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Reflecting on Motivation: It Matters and is Exculpatory in Justice Sotomayor’s ‘Kamala’ Moment

kamala
3 min read

Brown girls, like me, had been waiting for *that* moment for a long time. To be honest, we didn’t think *that* moment would happen but on a crisp January morning the first woman, first Black, first South Asian was sworn in as Vice President of the United States.

Like most people I was enjoying the inauguration, a highly cathartic few hours, while chatting with some of my favorite people on numerous WhatsApp chains—mostly groups of women I’ve befriended over the years, all sharing my enthusiasm to see a woman of color ascend to the second-highest office in the U.S.

I was not surprised to see that the moment that really blew up the text chains—prior to Amanda Gorman’s poetic brilliance, of course—was when Supreme Court Justice Sonia Sotomayor, the first Latina Supreme Court Justice—handpicked for this moment by the VP-Elect—said the name we had been waiting to hear…and she said it wrong. 

[Read Related: Op-Ed: Reclaiming our Names: What Kamala Harris is Teaching us About Identity]

I think it is fair to say that there was a collective groan across the country, perhaps the world. My text chains shared frustration, annoyance, some were ruminating that Kamala’s moment was perhaps, ruined?

I don’t think so.  

There are so many names, usually ethnic ones, that are mispronounced in our society and it is done on a spectrum ranging from understandable to despicable. People say names incorrectly sometimes out of nerves, sometimes out of disinterest in paying attention to something they deem difficult and then, of course, simply to be disrespectful. 

Recently, comedian Hasan Minhaj joked that if people can pronounce Timothee Chalamet then they can surely say his name correctly! I couldn’t agree more but also know that whether it be someone’s nerves or malicious intent, the mispronunciation of my name will not ruin a moment I’ve worked for. I am, unfortunately, often in this position. 

My last name is long and Sri Lankan. My first iPhone autocorrected my name to “angry warden” (which my husband found funny). Years of having my last name mostly said in ways it’s not supposed to be said culminated at the 2019 Global Citizen Festival where I shared the stage with the Prime Minister of Barbados to share New York City’s work on climate action. We were in front of 60,000 screaming people and the event was broadcast live on national television. A fellow South Asian who introduced us massacred the pronunciation as he called me on stage. I was momentarily annoyed but did it ruin the moment? Absolutely not.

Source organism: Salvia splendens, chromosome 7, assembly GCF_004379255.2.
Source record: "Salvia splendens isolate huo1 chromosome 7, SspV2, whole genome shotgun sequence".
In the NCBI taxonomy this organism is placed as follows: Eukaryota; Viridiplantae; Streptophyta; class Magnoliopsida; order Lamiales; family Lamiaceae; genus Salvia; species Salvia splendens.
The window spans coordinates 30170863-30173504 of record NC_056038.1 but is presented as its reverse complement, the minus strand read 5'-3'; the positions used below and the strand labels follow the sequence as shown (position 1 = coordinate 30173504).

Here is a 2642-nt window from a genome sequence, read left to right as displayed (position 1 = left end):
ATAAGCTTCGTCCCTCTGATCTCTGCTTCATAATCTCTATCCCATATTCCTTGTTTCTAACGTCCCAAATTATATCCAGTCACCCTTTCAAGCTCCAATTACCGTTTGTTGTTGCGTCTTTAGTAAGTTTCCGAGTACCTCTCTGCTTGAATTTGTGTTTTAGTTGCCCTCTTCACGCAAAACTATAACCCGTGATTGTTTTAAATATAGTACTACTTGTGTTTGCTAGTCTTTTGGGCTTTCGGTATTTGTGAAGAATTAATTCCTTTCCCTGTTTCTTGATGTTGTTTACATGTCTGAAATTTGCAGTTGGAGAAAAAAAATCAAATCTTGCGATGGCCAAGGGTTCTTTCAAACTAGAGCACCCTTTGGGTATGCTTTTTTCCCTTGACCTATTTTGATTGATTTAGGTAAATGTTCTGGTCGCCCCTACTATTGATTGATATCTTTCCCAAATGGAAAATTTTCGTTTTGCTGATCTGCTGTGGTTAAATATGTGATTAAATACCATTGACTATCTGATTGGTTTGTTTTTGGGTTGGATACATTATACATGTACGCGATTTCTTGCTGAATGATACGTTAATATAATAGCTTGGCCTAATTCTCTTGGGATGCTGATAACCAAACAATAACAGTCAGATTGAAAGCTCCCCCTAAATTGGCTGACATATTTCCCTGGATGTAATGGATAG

[Read Related: The First Thing I Taught My Students Was How to Pronounce My Name: Here’s Why]

Disrespecting Kamala Harris’ name was a hallmark of GOP campaigning last year. Former Senator Perdue of Georgia not only proudly said her name incorrectly, but he also made a racist song of it at a campaign rally. It was despicable.  

I want to take this opportunity to share the other side of the spectrum, where people like Justice Sotomayor, a proud advocate for decency and diversity, likely had some nerves. She made a mistake and I’m pretty sure Madam Vice President is okay. She is likely full of empathy, as many of us have when people make mistakes.  

And most importantly, it did not ruin her moment. 


The opinions expressed by the writer of this piece, and those providing comments thereon (collectively, the “Writers”), are theirs alone and do not necessarily reflect the opinions of Brown Girl Magazine, Inc., or any of its employees, directors, officers, affiliates, or assigns (collectively, “BGM”). BGM is not responsible for the accuracy of any of the information supplied by the Writers. It is not the intention of Brown Girl Magazine to malign any religion, ethnic group, club, organization, company, or individual. If you have a complaint about this content, please email us at hello@browngirlmagazine.com. This post is subject to our Terms of Use and Privacy Policy. If you’d like to submit a guest post, please follow the guidelines we’ve set forth here.
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